McKeeva Bush back at the helm of government was reportedly on shaky ground by Saturday morning.

Various unverified sources suggested that veteran independent MPs, Ezzard Miller and Arden McLean, are not entirely enamoured of the idea of propping up Bush as leader. They appeared to be looking to shape another potential cabinet line-up that could see Bush maneuvered into the speaker’s chair or off the government frontline altogether.

The possibility of a new mix of the independents on the front bench, or an ‘eastern alliance’ with the former incumbent People’s Progressive Movement (PPM), was beginning to emerge.

Meetings were reportedly taking place in hotels in Grand Cayman on Saturday and, in a third possible government deal so far at the weekend, another compromise was being discussed to secure an Independent-PPM alliance that could see deputy premier and tourism minister Moses Kirkconnell as the new premier.

It is understood from Bush’s correspondence on Friday with his Cayman Democratic Party (CDP) officials that the first attempt at a CDP alliance with the independent candidates had collapsed, as Miller in particular was not keen on working with Bush in Cabinet and that Chris Saunders, formerly a Bush supporter, was also reluctant to support him as premier.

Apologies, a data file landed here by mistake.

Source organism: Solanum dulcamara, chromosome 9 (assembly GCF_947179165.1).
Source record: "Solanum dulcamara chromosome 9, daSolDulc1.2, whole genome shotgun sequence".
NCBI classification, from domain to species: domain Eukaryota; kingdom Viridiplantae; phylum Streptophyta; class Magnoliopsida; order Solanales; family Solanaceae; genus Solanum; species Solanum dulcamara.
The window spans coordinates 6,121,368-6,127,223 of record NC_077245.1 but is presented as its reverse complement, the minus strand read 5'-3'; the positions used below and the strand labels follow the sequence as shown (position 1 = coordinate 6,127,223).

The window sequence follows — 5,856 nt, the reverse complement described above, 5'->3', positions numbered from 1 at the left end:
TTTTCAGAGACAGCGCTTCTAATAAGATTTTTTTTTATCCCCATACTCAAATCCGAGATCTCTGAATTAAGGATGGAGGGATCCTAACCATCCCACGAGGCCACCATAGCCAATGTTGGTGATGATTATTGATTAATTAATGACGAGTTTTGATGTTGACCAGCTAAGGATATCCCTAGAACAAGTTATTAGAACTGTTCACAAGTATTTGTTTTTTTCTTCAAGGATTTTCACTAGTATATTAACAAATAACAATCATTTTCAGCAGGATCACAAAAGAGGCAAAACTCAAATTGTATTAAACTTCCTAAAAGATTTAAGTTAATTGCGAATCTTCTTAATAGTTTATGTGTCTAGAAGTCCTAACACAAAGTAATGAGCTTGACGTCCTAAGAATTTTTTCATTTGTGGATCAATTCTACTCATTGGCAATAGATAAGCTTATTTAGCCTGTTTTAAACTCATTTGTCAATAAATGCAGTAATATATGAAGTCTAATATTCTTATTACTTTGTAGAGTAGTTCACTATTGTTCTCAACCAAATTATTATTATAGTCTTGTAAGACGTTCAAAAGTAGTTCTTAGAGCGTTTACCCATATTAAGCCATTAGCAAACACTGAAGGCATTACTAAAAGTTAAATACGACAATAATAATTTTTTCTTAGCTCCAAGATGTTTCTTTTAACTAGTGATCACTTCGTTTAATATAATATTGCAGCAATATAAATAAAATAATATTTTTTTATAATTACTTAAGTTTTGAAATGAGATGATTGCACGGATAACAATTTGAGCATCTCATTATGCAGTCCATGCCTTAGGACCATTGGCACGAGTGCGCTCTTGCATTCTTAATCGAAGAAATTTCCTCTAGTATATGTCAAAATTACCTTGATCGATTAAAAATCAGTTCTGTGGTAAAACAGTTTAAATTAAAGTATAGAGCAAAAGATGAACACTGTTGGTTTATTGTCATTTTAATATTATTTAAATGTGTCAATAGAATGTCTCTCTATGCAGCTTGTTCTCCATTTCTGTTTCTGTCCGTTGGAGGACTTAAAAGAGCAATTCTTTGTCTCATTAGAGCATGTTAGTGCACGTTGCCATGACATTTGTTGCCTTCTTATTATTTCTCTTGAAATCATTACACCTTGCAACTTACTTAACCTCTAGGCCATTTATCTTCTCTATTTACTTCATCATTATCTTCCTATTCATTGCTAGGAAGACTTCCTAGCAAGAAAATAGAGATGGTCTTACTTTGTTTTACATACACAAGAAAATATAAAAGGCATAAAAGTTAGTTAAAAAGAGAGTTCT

As a result, Bush went to the PPM and accepted the offer of a neutral position as speaker. In return, his two elected party colleagues Bernie Bush and Capt. Eugene Ebanks would sit on the government backbench, with Bernie Bush as deputy speaker, propping up a PPM-led cabinet with Alden McLaughlin as premier and independent Tara Rivers remaining as education minister.